Esto es una convención, no se aplica estrictamente, y mucho depende del período y la ubicación. Por ejemplo, en la política británica moderna, el término "El canciller"por lo general se refiere a Ministro de Hacienda (Ministro de Finanzas), y Lord Canciller es Lord Alto Canciller de Gran Bretaña (Ministro encargado de los tribunales).

Finalmente, creo que el título es Virrey, como en Virrey de la india. Esto generalmente requiere, en la convención política británica, una ley del Parlamento (ley hecha por legisladores) antes de que se pueda conferir el título (es decir, no hereditario, por lo tanto, no se puede hacer valer a menos que lo disponga el Parlamento).

Sin embargo, este no es un título para el período medieval porque, durante ese tiempo, cualquier pueblo / ciudad estaría bajo el control / mando de la nobleza (ver punto 1, en títulos hereditarios). Y a lo sumo, el "alcalde"de la ciudad estaría sirviendo a un duque, no al rey.

NOTA: Por favor vea el comentario de TheHonRose debajo. El concepto de títulos y responsabilidades, con asistente responsabilidad, puede volverse complicado muy rápido (y terminar con legalidad). Estaba / estoy tratando de evitar esto. Por lo tanto, mi respuesta anterior claramente no es cierta para todo el período y la ubicación. (Estaba tratando de evitar una respuesta demasiado específica dada la amplia pregunta.)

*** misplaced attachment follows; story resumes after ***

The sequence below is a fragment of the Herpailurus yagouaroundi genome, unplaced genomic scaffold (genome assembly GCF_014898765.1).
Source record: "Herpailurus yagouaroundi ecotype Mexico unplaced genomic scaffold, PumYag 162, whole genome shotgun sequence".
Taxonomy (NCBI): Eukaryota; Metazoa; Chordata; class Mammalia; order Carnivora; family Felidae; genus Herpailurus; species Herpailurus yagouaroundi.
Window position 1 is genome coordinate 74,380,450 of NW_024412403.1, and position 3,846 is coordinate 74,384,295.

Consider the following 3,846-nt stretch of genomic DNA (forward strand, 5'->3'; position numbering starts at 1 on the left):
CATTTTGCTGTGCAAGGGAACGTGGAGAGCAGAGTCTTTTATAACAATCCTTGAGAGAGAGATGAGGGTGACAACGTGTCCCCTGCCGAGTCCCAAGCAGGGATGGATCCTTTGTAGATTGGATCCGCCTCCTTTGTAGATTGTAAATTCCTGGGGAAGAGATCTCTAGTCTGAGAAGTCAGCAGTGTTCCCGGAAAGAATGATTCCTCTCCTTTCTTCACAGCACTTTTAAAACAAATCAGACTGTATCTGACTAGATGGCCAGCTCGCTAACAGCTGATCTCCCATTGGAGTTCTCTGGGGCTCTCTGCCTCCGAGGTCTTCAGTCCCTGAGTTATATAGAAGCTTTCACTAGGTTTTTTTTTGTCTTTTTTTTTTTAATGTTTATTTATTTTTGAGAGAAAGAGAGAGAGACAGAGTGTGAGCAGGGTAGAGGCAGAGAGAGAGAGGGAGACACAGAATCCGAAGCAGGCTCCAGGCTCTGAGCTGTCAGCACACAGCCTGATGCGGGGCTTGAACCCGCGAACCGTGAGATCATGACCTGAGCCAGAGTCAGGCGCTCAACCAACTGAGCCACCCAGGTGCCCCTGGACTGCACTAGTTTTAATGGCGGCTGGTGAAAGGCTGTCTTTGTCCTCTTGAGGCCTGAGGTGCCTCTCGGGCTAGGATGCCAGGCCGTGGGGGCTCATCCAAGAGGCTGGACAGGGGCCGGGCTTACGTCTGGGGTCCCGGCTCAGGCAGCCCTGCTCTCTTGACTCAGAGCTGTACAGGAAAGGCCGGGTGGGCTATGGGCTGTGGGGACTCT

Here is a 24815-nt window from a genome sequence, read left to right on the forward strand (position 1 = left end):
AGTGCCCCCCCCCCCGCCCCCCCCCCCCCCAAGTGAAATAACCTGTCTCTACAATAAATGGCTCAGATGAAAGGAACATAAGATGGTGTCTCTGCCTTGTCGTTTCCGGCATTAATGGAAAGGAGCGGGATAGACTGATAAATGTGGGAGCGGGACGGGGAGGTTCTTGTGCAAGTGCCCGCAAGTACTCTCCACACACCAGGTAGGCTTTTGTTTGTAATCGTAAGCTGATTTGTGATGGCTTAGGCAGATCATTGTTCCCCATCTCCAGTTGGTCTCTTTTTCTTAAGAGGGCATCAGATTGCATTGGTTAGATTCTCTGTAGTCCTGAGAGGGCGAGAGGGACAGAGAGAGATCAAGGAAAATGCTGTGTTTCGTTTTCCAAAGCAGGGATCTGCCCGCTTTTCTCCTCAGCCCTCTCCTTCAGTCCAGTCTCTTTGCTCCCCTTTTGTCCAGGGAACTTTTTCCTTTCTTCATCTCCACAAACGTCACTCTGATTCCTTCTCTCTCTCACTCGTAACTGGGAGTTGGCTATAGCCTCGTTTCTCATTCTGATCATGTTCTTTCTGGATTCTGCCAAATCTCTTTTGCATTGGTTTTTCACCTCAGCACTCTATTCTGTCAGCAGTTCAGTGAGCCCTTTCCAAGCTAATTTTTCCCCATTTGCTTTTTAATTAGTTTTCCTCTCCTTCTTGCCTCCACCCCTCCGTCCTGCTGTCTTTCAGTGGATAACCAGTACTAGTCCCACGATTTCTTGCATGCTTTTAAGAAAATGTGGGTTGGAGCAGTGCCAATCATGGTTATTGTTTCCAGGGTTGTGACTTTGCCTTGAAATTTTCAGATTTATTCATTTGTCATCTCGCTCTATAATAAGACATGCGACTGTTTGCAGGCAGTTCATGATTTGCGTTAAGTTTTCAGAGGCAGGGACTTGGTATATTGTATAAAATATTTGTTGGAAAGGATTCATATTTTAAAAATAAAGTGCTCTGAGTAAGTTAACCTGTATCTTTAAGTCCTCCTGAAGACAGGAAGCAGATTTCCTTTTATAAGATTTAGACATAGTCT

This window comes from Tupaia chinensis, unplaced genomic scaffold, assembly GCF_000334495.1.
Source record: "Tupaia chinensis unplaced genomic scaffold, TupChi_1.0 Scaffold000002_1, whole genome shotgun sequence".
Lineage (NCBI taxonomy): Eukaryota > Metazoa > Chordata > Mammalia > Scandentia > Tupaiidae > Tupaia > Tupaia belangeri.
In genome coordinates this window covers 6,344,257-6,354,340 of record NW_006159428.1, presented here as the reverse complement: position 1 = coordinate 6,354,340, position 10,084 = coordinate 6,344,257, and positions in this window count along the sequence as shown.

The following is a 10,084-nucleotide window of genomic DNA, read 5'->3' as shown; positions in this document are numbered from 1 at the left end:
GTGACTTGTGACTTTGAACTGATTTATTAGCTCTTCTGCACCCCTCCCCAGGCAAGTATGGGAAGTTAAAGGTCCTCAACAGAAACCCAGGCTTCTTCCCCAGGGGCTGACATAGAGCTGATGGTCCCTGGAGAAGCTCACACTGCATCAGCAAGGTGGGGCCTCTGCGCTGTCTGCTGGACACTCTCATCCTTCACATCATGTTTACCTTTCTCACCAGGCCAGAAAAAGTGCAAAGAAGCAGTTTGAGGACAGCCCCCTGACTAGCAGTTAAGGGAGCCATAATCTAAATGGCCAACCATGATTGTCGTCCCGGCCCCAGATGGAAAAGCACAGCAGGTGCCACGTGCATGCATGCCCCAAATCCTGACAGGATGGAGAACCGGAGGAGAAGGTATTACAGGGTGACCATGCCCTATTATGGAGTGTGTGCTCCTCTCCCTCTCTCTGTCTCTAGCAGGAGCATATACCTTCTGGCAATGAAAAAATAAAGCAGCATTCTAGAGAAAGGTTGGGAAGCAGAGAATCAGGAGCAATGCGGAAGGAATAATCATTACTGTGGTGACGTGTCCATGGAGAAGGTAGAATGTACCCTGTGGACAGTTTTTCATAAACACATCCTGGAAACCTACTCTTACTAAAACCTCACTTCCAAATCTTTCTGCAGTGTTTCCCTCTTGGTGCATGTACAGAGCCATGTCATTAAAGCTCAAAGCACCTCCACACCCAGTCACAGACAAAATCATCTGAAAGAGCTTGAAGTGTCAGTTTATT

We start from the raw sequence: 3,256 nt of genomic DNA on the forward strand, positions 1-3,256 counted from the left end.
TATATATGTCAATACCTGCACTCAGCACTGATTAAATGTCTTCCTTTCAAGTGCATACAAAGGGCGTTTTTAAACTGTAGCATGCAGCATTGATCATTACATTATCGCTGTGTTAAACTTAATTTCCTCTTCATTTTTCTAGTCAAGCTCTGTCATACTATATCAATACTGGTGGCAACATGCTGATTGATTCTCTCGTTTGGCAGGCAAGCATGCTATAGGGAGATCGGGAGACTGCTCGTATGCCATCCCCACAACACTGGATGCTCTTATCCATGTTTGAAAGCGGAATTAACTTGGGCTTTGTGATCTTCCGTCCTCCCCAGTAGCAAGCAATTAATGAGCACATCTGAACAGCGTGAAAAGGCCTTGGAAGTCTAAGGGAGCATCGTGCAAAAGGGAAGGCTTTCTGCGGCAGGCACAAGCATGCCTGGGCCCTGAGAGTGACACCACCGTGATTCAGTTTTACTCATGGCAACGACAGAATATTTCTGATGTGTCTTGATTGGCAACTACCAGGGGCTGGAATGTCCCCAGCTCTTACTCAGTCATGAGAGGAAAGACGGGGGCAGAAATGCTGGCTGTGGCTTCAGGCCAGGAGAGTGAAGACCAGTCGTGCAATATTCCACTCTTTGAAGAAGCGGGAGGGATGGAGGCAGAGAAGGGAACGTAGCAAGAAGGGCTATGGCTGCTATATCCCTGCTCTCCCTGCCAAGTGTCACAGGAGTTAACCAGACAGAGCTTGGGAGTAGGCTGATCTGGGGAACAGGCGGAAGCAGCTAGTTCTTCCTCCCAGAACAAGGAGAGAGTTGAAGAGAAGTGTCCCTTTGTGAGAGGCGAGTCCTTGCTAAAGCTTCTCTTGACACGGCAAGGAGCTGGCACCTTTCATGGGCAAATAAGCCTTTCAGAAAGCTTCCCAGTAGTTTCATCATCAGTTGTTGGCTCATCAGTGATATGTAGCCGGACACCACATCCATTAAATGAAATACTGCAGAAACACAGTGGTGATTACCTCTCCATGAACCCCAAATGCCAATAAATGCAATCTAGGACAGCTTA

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Contenido

Los grupos de historia viva orientados al período medieval y los recreadores se centran en recrear la vida civil o militar en el período de la Edad Media. Es muy popular en Europa del Este. El objetivo del recreador y su grupo es retratar una interpretación precisa de una persona que de manera creíble podría existir en un lugar específico en un momento específico y, al mismo tiempo, permanecer accesible al público. Ejemplos de actividades de historia viva incluyen campamentos auténticos, cocinar, practicar habilidades y oficios históricos y tocar instrumentos musicales históricos o juegos de mesa.

Los participantes de Renaissance Fair generalmente toman prestado de una variedad de historia y, a menudo, incorporan elementos de fantasía o inspirados en Hollywood en una presentación para entretenimiento público. Por el contrario, las actividades de la Sociedad para el Anacronismo Creativo (SCA) incluyen de todo, desde disfraces artísticos para artículos modernos como hieleras, hasta investigaciones exhaustivas y eventos auténticos de la historia viva.

El objetivo principal de este tipo de recreación es recrear batallas históricas o métodos de combate. Las variaciones van desde el entrenamiento de prácticas históricas de duelo (generalmente con una espada de época apropiada, como una espada armada o estoque y la lucha como arte marcial), hasta la recreación de batallas históricas o legendarias del período medieval.